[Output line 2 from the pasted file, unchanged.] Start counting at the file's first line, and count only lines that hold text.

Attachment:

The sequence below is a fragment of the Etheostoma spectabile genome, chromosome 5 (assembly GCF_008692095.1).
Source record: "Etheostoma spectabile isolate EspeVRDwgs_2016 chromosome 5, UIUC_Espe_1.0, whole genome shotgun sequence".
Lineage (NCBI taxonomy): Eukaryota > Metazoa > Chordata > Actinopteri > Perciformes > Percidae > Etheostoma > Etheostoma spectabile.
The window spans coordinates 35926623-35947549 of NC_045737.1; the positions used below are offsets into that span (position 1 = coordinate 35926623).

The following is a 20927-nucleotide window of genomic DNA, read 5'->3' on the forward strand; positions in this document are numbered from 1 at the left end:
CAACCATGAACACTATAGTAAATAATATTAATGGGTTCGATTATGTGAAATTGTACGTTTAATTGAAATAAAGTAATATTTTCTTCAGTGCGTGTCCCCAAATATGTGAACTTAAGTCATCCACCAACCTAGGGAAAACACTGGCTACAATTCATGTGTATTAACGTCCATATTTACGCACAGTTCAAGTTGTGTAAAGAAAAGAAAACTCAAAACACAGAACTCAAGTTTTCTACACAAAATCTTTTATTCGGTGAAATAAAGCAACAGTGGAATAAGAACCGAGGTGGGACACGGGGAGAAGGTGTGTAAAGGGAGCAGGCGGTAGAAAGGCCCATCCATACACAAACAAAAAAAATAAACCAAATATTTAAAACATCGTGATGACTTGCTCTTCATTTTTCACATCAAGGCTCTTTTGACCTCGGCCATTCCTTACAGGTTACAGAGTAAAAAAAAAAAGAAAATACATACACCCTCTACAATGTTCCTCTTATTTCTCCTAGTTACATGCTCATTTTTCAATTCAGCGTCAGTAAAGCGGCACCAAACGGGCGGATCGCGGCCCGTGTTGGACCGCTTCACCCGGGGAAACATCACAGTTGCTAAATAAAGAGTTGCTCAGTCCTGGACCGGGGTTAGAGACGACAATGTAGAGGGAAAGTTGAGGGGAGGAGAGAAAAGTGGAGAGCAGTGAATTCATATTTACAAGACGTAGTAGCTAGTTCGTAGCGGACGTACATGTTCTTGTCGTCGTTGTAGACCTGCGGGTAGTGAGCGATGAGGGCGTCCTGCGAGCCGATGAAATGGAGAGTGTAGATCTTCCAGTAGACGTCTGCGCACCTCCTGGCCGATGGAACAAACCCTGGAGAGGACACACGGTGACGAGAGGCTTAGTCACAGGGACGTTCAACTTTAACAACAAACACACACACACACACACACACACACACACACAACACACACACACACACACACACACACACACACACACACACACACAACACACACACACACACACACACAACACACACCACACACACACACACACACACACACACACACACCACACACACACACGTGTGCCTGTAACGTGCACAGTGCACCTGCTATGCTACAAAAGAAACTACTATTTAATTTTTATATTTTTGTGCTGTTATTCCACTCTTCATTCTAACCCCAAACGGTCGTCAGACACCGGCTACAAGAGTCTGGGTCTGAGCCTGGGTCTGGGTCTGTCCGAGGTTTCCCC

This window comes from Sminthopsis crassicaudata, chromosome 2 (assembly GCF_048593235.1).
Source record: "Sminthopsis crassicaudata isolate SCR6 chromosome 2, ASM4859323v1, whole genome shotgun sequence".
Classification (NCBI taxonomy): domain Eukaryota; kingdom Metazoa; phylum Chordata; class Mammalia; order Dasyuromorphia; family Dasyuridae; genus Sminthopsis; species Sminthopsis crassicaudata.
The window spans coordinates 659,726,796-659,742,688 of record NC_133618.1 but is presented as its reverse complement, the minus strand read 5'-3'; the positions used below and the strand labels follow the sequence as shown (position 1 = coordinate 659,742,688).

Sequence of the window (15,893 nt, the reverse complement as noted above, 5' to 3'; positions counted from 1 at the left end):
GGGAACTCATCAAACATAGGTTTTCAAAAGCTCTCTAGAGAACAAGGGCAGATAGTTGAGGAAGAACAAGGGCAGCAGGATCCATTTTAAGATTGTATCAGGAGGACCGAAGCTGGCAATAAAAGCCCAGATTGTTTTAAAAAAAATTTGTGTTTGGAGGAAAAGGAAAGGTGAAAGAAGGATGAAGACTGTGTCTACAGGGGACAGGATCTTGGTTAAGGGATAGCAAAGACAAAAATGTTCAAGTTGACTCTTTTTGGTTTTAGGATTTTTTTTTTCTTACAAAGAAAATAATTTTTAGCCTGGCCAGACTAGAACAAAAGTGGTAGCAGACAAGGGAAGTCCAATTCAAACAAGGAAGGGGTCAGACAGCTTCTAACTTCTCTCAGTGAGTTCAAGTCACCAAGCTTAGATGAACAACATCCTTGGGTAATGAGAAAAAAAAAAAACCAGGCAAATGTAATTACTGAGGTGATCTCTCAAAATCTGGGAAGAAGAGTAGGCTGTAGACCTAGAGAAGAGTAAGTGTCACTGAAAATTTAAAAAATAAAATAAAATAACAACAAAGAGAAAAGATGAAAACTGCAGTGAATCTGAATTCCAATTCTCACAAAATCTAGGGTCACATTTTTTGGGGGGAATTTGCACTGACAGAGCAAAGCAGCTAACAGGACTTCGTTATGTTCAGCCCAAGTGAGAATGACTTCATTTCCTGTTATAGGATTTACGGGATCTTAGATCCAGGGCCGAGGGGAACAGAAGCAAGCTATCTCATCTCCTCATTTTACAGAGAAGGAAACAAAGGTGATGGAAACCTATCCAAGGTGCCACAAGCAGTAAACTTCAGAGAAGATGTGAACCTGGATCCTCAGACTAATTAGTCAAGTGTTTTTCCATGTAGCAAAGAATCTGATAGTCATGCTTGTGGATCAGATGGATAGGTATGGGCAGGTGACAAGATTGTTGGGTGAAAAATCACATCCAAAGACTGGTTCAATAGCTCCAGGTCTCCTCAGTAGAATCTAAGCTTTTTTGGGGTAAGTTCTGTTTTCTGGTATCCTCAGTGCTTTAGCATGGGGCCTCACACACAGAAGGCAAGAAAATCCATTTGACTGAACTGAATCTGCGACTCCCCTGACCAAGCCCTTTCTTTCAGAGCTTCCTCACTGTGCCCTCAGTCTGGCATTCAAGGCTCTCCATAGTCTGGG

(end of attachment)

Source record: "Etheostoma spectabile isolate EspeVRDwgs_2016 chromosome 5, UIUC_Espe_1.0, whole genome shotgun sequence".